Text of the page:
Written by Sammy Park
Photo by Sammy Park
The pressure to fit in starts in middle school for many. In a sea of Vans and Abercrombie & Fitch, wearing something more eccentric than a hoodie and jeans could be nerve wracking. Yet on Halloween, a 12-year-old Will Hoadley-Brill borrowed his mother’s clothes and came to school in his “lady” costume. While most kids would have been afraid of others’ responses, Hoadley-Brill welcomed them.
Hoadley-Brill’s ability to confidently be himself comes from his experiences as the son of a same-sex couple. Born to Kathleen Hoadley and Leslie Brill, he was almost a teenager before their union became legalized. The notion that his parents’ love was valid, even before a marriage certificate, taught him that there is more than one way of living and expanded his social awareness to a level beyond his years.
“Will is like the brother I don’t have,” junior Lily Sortino said. “While other people are weirded out by me or my jokes, Will makes me feel validated in anything and everything I do.”
Will’s acute social consciousness and ability to be unapologetically himself led him to establish the Peer Mediators, a student group that aims to resolve conflicts within the student body. Initially, he was encouraged to start the peer mediation program at the high school by administrators. The group met every Thursday morning for the second semester in 2014 with only 10 participating members. But now, two years later, the group has grown to 30 members and recently started facilitating weekly Stress Relief workshops. This year the Peer Mediators have focused mainly on the issues of mental health, a problem often overlooked that many high school students face.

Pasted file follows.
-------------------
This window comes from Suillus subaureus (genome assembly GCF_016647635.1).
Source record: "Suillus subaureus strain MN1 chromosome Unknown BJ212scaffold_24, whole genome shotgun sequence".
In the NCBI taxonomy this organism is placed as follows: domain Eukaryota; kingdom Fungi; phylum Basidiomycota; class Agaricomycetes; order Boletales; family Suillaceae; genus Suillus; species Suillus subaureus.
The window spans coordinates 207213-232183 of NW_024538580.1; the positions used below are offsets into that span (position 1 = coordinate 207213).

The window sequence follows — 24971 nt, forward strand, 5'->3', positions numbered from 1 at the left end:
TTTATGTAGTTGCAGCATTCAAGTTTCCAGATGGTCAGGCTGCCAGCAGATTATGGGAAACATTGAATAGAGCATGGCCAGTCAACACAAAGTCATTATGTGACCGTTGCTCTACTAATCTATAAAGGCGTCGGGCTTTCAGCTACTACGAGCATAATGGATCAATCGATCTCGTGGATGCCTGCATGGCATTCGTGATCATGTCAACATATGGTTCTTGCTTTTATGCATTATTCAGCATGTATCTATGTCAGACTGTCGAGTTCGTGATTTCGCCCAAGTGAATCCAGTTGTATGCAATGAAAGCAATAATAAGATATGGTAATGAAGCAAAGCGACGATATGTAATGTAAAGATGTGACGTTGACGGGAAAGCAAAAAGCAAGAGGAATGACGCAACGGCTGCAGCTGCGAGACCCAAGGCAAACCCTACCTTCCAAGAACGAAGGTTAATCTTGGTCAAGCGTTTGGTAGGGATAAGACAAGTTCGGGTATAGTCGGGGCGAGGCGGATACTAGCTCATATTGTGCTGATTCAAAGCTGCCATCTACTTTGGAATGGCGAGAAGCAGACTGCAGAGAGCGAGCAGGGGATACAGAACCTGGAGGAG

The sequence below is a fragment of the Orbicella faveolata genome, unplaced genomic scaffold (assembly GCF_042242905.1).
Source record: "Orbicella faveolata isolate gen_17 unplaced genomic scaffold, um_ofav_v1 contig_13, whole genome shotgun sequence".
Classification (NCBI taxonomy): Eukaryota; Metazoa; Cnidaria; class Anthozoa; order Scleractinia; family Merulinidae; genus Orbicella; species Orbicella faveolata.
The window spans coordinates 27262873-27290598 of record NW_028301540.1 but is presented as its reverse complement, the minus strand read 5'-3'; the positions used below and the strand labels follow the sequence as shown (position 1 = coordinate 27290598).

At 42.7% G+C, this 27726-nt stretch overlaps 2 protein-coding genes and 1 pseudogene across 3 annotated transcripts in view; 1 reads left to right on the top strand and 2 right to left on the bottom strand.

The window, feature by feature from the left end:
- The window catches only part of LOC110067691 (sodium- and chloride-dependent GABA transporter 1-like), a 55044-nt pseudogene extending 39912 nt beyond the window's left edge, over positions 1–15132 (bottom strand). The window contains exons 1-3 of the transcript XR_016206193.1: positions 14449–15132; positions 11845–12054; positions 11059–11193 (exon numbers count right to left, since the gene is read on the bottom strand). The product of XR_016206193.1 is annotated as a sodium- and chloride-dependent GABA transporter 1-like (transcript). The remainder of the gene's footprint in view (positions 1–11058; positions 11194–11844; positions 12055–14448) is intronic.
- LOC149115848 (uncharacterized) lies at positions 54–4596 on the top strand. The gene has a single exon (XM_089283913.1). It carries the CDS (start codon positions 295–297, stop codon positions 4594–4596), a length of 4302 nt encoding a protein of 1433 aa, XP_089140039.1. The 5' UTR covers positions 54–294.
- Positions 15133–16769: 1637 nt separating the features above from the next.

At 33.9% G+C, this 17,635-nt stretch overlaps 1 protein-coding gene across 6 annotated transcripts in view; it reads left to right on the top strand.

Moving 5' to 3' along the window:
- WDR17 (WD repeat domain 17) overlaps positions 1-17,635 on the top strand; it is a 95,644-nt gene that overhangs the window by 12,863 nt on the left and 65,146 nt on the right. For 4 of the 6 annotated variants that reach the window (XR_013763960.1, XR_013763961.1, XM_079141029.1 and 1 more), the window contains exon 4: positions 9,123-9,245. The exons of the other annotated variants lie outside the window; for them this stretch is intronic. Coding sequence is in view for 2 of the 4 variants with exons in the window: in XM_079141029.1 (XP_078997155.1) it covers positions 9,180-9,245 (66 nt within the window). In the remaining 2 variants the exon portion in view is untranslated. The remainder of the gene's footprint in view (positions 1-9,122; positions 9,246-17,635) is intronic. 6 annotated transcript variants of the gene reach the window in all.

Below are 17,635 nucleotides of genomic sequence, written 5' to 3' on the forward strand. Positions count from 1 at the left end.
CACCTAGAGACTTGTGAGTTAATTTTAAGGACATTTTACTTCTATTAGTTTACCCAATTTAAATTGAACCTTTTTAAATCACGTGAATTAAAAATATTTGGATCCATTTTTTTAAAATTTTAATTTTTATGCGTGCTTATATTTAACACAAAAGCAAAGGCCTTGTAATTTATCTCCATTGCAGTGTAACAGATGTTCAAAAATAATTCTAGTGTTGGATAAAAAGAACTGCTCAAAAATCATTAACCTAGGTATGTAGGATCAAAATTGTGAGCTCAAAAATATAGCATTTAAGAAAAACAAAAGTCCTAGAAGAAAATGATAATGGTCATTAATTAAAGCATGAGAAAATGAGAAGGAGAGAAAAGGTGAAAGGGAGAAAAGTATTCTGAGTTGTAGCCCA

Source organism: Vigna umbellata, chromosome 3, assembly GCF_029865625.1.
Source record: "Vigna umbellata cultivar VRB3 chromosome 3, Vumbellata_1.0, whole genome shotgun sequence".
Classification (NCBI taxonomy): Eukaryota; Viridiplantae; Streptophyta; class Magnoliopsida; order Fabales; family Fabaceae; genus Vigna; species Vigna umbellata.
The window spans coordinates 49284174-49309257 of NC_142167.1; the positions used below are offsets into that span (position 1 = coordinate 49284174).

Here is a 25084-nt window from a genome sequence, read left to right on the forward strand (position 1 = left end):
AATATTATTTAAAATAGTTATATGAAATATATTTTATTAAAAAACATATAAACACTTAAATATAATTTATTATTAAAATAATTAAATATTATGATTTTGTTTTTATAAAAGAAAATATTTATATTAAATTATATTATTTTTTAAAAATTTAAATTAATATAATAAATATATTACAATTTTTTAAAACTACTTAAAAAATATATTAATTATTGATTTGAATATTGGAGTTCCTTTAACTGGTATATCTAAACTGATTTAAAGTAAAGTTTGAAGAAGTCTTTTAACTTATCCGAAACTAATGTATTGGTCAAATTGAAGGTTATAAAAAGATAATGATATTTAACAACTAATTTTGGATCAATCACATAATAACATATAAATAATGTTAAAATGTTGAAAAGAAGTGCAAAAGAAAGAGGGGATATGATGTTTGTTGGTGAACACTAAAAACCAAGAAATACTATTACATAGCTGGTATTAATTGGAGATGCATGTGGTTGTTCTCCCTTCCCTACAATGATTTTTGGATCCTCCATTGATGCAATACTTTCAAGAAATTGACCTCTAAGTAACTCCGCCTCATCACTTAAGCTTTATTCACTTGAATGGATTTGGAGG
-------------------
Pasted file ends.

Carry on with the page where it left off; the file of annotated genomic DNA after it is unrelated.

“Though the Peer Mediators are founded on the service of peer mediation, we are also focusing our efforts on changing the SPHS campus culture for the better,” Hoadley-Brill said.
Raised on principles of diversity and acceptance, Hoadley-Brill does not feel obligated to follow the heteronormative status quo. He is an active member of the Planned Parenthood Pasadena and San Gabriel Valley’s Peer Advocates Program, and can be heard sharing his extensive knowledge about birth control during the lulls of a class period. And in a world where men aren’t expected to be emotionally vulnerable, he shows no qualms about sharing his struggles during Peer Mediator community circles.
Hoadley-Brill’s activism has even expanded across continents. He is the Vice President of TASSEL, a club that tutors and raises money for underprivileged children in Cambodia. The past two summers, he has traveled to Cambodia to meet the children that he tutors over online video chat weekly. His dedication to the club as a core-four officer has enabled the club to thrive at SPHS, boasting an impressive membership of over 100 students just three years after its inception.
The hours that Hoadley-Brill pours into organizations like the Peer Mediators, Planned Parenthood, and TASSEL show that he is not only passionate, but capable of making a change in locally and abroad. While Hoadley-Brill is not certain of what profession he wants to pursue, there is no doubt that he be a leader and friend to all.
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